Understanding context is often the differentiator when it comes to applying anything else someone has done elsewhere. Sometimes even the geniuses get it wrong when the environment and other variables change.

Thus the thought I’m about to share on the best way to brand oneself is not comprehensive. It can be one of many keys in a larger strategy. Here it goes:

One of the best ways to brand yourself on the Internet is to BLOG. And here’s why I think so:


To employ analogies… A blog is like home. Other social media platforms are coffee shops where you occasionally hang out. You may frequent them with friends etc. If you think about it, those you have the best relationships with are those you sit around a table with in your home(s).

Those are people you invite into a space somewhat sacred to you. Blogs are home. The place you have conversation and interaction that transcends the limitations of coffee shops or café. There are no closing times and no one is in charge but you when it comes to your home.


Blogs are also a great way to share with those you or your brand reaches the evolution of your brand. People privy to the processes that define brands tend to have greater affinity brands.

I know some brands that delete their YouTube videos after each campaign, so that they only have their most recent videos. Big mistake.

This is because blogs give a history, a sense of legacy. Deleting old videos or posts is like erasing memories that have helped make the relationships with the lives your brand touches. Think carefully before hard resets of that nature.

Check out the follow up post here.

[Photo Credit: VFS Digital Design | cc]

Community Ideas Productivity Self Leadership

Books I Read In 2013

Reading is one way of getting knowledge or wisdom without going through some of the things others have. I read as an important part of my personal growth. Whether blogs or books, I’m generally suspect of anyone, leaders in particular, that don’t read as part of their growth regimen. I thought I’d share some of the books I read in 2013.

Ideas Leadership Life Self Leadership Vision

Cost and Value Mismatch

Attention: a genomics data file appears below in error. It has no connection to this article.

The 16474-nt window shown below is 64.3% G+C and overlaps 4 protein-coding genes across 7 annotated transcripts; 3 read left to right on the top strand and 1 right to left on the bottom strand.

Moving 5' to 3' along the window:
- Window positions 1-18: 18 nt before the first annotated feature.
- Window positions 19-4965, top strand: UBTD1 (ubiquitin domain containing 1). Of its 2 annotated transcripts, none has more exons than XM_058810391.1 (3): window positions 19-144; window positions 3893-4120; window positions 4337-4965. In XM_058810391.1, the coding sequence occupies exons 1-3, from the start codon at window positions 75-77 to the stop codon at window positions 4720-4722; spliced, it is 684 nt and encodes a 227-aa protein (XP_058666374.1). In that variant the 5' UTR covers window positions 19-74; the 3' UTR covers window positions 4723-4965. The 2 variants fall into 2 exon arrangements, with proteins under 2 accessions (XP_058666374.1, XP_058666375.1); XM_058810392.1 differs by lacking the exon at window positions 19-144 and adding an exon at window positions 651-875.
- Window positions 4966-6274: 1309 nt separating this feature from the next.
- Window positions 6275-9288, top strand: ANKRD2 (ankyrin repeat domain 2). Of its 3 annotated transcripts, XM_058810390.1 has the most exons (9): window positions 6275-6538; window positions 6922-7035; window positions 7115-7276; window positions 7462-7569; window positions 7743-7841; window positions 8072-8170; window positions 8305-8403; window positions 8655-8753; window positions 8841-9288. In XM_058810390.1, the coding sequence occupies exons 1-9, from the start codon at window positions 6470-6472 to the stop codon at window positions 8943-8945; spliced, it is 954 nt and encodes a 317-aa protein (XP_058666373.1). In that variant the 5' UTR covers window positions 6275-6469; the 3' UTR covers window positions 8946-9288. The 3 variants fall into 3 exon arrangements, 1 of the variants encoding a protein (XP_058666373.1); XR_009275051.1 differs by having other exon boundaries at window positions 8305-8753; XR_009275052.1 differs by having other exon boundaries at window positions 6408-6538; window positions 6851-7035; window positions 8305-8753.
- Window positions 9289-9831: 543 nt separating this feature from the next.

Cost and value. These two are related but often mistaken for each other. The cost of something has to do with what it takes to attain or posses it. Value has to do with its worth.

Cost doesn’t determine value per se. Both are very subjective. One of the main reasons is that value is generally something that is inferred.

Something can be more valuable to some because of the sentiments attached to an item. A particular pencil (I have no idea why I chose that… whatever…) may be worth a lot for John because from his great-grandfather, every child in their family has used it for the first week of school. Or his great-grandmother used it to write his great-grandfather love letters. Whatever… You get the idea.

Cost is what people pay to get “stuff” (whatever that is).

People tend to dismiss things as too expensive based on the price tag. When they do that, they got it twisted. Wrong. How you determine how expensive something is, is through assessing what you are getting for the price you’re paying.

That, is how you determine value of something. What are you getting out for what you’re putting in?

This is what informs whether anything is worth your while in time or spending.

“Cost” also evades many. For instance we tend to thing something cost us what we pay at the checkout counter. We often overlook other things attached to it.

For instance, we overlook the time it took to make the decisions to acquire. We don’t take into account that we used fuel to get to some place. We make the emotional energy involved in making a case for getting something instead of the other when speaking to our partners or friends.

Value is what you’re willing to pay. Cost is what you may be asked to get something in exchange.

The point of my rambling (not comprehensive):

Look for the hidden costs in what things really cost. Understand that value is subjective and never assume you place the same value on particular things.

Leaders who understand cost, holistically, make wiser decision for the long game. At the same time if they understand the value their (individual) team members place on things they are able to speak into that and lead better.

This is not only a leadership thing. It is a life and relationships thing as well. Think about it. Yeah, think about it…

Have you ever witnessed instances were you confused cost and value?

[Photo Credit: Sweet One]